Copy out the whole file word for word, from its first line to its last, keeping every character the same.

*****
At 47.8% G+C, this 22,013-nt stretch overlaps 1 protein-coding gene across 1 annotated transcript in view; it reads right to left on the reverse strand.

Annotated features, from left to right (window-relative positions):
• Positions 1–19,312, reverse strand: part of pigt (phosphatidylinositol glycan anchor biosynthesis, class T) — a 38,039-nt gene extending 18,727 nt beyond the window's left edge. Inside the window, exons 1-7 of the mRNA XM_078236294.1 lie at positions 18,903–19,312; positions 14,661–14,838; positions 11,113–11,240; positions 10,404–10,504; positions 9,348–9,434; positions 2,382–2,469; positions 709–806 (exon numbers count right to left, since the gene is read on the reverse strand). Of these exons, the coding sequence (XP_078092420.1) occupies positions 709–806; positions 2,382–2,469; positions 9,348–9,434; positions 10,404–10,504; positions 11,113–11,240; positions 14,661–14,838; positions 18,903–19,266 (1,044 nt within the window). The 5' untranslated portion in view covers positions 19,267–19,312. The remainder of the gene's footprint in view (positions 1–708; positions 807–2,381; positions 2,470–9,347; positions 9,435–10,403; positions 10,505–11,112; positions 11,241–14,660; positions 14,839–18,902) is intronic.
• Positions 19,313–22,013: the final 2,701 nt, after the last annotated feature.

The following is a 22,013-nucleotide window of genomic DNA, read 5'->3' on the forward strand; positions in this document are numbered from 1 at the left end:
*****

At 47.8% G+C, this 22,013-nt stretch overlaps 1 protein-coding gene across 1 annotated transcript in view; it reads right to left on the reverse strand.

Annotated features, from left to right (window-relative positions):
• Positions 1–19,312, reverse strand: part of pigt (phosphatidylinositol glycan anchor biosynthesis, class T) — a 38,039-nt gene extending 18,727 nt beyond the window's left edge. Inside the window, exons 1-7 of the mRNA XM_078236294.1 lie at positions 18,903–19,312; positions 14,661–14,838; positions 11,113–11,240; positions 10,404–10,504; positions 9,348–9,434; positions 2,382–2,469; positions 709–806 (exon numbers count right to left, since the gene is read on the reverse strand). Of these exons, the coding sequence (XP_078092420.1) occupies positions 709–806; positions 2,382–2,469; positions 9,348–9,434; positions 10,404–10,504; positions 11,113–11,240; positions 14,661–14,838; positions 18,903–19,266 (1,044 nt within the window). The 5' untranslated portion in view covers positions 19,267–19,312. The remainder of the gene's footprint in view (positions 1–708; positions 807–2,381; positions 2,470–9,347; positions 9,435–10,403; positions 10,505–11,112; positions 11,241–14,660; positions 14,839–18,902) is intronic.
• Positions 19,313–22,013: the final 2,701 nt, after the last annotated feature.

The following is a 22,013-nucleotide window of genomic DNA, read 5'->3' on the forward strand; positions in this document are numbered from 1 at the left end: